Buried in the rationale for going to war with Iraq was the idea that the United States would win itself another oil-producing ally in the Middle East.
Why, then, is Iraq helping Iran shirk U.S. sanctions?
According to a recent report by The New York Times, Iran has been able to use Iraq to gain access to the International banking system and U.S. dollars. The two countries have also conspired to smuggle oil and oil products throughout the region. U.S. officials also believe that Iranian oil is being shipped out of Iraqi ports.
The news comes as a disheartening blow to the United States, which pulled the last of its combat troops out of Iraq no more than eight months ago.
Sources told the Times that Iraq’s Prime Minister, Nuri Kamal al-Maliki, is at the center of it all, having essentially taken over Iraq’s central bank.
U.S. officials are aware of the problem, but there’s little they can do without further inflaming one of the world’s most volatile regions.
The United States did bar Iraq’s Elaf Islamic Bank from any dealings with the American banking system. President Obama said Elaf had “facilitated transactions worth millions of dollars on behalf of Iranian banks that are subject to sanctions for their links to Iran’s illicit proliferation activities.” A rare acknowledgement of a situation that’s usually discussed behind closed doors.
Still, the effort to punish the bank will only have a limited effect. The Iraq Central Bank has already given Elaf the green light to participate in its daily auction – where commercial banks can sell Iraqi dinars and buy U.S. dollars. It’s through these auctions that Iran has been able to access the financial system.
Now that Iraq is pumping more than three million barrels of oil a day, the country has some $60 billion in foreign exchange reserves. Indeed, Iraq’s burgeoning production has returned the country to prominence. It’s once again a political player with a louder voice on the world stage and within OPEC.
Iraq’s production grew by 115,000 barrels per day to 3.08 million in July – boasting the best growth among OPEC countries. Iran’s output, for instance, dropped by 173,000 barrels per day to 2.82 million. And while the two countries have a bloody past, they’ve grown much closer since the U.S. invasion. They stood side by side – along with Libya, Ecuador, Venezuela and Angola – calling for production cuts and higher oil prices in June.
Of course, Saudi Arabia – still OPEC’s highest-producing and most powerful member – resisted those calls. That country produced 9.875 million barrels per day of oil in July.
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Still, Saudi Arabia’s power is waning. In its annual Statistical Review of World Energy, BP PLC (NYSE: BP) said that Venezuela has overtaken Saudi Arabia as the world’s largest holder of proven oil reserves.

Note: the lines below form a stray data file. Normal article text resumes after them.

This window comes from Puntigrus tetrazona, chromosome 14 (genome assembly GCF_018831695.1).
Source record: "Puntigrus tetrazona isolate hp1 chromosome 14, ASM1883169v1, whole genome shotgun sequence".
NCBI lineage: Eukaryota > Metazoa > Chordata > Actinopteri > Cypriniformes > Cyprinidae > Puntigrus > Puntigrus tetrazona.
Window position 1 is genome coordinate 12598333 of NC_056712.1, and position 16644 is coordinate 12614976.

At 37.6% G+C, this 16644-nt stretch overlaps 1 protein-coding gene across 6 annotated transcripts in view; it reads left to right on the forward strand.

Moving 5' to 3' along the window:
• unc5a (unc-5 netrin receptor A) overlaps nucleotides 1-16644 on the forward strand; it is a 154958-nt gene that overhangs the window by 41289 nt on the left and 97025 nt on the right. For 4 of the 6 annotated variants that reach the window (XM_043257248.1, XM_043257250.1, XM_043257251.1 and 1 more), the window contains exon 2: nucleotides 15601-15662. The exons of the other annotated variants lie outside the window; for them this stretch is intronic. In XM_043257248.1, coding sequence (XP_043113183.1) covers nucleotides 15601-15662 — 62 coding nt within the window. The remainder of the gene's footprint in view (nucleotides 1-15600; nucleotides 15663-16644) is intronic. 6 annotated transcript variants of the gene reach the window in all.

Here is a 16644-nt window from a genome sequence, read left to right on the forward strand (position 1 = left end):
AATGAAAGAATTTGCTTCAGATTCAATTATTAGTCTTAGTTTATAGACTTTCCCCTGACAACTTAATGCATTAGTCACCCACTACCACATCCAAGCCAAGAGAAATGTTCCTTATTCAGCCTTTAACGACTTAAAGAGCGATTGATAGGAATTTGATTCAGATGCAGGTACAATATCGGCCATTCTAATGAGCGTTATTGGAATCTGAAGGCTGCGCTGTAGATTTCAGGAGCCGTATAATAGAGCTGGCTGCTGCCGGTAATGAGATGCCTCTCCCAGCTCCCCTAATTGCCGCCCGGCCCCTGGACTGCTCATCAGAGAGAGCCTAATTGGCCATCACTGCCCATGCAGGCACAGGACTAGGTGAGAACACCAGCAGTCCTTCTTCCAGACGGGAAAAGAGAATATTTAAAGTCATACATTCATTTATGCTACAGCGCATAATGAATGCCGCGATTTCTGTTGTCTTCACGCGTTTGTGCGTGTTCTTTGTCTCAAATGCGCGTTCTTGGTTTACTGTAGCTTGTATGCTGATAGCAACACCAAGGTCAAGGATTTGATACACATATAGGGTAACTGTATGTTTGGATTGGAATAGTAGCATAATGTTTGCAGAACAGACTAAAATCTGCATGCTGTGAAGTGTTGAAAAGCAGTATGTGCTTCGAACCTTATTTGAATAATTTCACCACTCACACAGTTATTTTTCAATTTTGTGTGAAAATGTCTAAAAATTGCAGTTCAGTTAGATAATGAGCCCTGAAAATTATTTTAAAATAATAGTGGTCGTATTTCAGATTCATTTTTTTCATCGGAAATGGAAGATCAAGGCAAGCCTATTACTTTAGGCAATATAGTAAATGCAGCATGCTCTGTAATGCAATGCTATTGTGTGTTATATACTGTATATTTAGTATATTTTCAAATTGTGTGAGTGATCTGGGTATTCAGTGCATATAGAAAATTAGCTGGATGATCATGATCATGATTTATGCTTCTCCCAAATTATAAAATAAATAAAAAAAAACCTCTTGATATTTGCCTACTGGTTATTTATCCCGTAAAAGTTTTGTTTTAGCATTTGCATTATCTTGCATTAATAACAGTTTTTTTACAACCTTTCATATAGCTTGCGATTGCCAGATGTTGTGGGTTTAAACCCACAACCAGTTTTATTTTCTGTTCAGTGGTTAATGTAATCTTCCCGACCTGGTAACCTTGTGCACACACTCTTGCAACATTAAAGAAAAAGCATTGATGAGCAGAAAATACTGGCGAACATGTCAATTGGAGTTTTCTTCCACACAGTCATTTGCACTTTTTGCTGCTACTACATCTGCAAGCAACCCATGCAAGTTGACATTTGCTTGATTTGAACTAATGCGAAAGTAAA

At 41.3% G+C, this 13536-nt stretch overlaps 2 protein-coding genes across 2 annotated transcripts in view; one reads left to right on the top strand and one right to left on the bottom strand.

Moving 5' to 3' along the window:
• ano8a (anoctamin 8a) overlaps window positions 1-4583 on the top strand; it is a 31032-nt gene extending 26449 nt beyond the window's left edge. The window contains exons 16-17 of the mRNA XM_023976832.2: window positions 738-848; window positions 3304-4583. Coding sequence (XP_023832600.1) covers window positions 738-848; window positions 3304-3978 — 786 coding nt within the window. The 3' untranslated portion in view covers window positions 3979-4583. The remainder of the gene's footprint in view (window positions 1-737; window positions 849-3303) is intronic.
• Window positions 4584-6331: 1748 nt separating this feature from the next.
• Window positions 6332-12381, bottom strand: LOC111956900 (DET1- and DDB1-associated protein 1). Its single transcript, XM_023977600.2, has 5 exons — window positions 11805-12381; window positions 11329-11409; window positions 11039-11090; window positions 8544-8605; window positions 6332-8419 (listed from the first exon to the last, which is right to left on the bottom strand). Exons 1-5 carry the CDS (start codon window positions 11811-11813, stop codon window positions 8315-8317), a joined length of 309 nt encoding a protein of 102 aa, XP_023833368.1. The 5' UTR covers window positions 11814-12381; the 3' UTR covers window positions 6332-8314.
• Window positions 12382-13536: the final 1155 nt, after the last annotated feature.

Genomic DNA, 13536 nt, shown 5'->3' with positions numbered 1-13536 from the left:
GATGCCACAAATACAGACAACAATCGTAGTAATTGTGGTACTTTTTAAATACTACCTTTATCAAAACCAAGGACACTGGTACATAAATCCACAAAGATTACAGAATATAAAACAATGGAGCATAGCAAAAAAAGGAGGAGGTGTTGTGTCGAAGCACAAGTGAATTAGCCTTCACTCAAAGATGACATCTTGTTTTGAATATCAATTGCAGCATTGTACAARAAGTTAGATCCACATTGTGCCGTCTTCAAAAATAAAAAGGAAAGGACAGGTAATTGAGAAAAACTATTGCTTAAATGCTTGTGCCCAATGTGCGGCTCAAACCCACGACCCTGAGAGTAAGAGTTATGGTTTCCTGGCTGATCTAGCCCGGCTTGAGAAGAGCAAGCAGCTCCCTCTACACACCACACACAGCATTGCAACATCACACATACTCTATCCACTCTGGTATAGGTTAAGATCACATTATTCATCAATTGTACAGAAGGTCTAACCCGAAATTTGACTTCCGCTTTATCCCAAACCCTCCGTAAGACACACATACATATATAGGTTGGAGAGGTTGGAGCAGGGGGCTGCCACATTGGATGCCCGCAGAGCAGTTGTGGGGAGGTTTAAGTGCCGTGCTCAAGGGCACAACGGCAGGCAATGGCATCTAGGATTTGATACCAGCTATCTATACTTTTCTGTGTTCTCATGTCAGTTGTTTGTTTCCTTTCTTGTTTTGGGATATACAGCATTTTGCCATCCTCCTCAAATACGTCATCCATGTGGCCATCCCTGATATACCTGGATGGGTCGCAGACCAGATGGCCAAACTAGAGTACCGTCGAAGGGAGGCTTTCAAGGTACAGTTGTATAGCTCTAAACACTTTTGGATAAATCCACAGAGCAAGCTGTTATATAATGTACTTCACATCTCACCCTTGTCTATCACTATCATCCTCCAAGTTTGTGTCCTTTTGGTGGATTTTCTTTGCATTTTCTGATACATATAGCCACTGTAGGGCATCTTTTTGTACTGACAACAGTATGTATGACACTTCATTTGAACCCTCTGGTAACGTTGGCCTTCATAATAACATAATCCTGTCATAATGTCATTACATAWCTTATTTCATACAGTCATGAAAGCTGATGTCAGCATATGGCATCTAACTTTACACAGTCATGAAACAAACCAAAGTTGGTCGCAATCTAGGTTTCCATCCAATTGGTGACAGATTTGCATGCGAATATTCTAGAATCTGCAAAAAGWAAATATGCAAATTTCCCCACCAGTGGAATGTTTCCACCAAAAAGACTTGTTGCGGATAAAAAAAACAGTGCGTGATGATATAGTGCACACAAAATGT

BP puts Venezuela’s proven deposits at 296.5 billion barrels, or about 18% of the global supply. That compares to 265.4 billion barrels, or 16% of the world’s proven reserves, for Saudi Arabia.
Furthermore, it’s not even certain that Saudi Arabia has as much oil as it portends. American diplomats in Riyadh warned in confidential cables written between 2007 and 2009 that Saudi Arabia’s overall crude reserves may have been overstated by as much as 40%.
One cable written during the 2008 oil shock (when crude prices spiked to nearly $150 per barrel) warned that Saudi Aramco, the Saudi state oil company, no longer appeared to have the ability to raise production sufficiently to affect global oil prices. Another correspondence suggested that escalating electricity demand in Saudi Arabia could further constrain oil exports.
Indeed, Saudi Arabia gets 65% of its energy from oil. And between 2000 and 2010, oil consumption in the kingdom rose by 1.2 million barrels per day – growth that placed second only to China. In fact, oil consumption in the entire Middle East region rose 56% during that decade. That’s four times the global growth rate, and double that of Asia.
So even if Saudi Arabia has something left in the tank – and it’s not a given that it does – a greater portion of its reserves will be staying home rather than exported. And in the meantime, smaller OPEC producers are steadily increasing output.
Iraq is now the group’s second-largest producer. And Venezuelan President Hugo Chavez recently pledged to more than double his country’s oil-production capacity to six million barrels a day by 2019.
Bottom line: Producers that are hostile toward the United States are gaining more influence in the oil market, while the country’s lone ally is being surrounded by enemies that are growing in number and power.
This power struggle is only going to escalate over the next several years.
And that means more volatility for oil prices.
Still, that’s not necessarily a bad thing. To the contrary, volatility can be an investor’s best friend.
For instance, if you’re a trader willing to take big risks by shorting the market, you can clean up regardless of which way oil prices go. And even if you’re not, market downdrafts will take some energy stocks down to bargain levels – before price spikes send them drastically higher.
So be sure to stay tuned.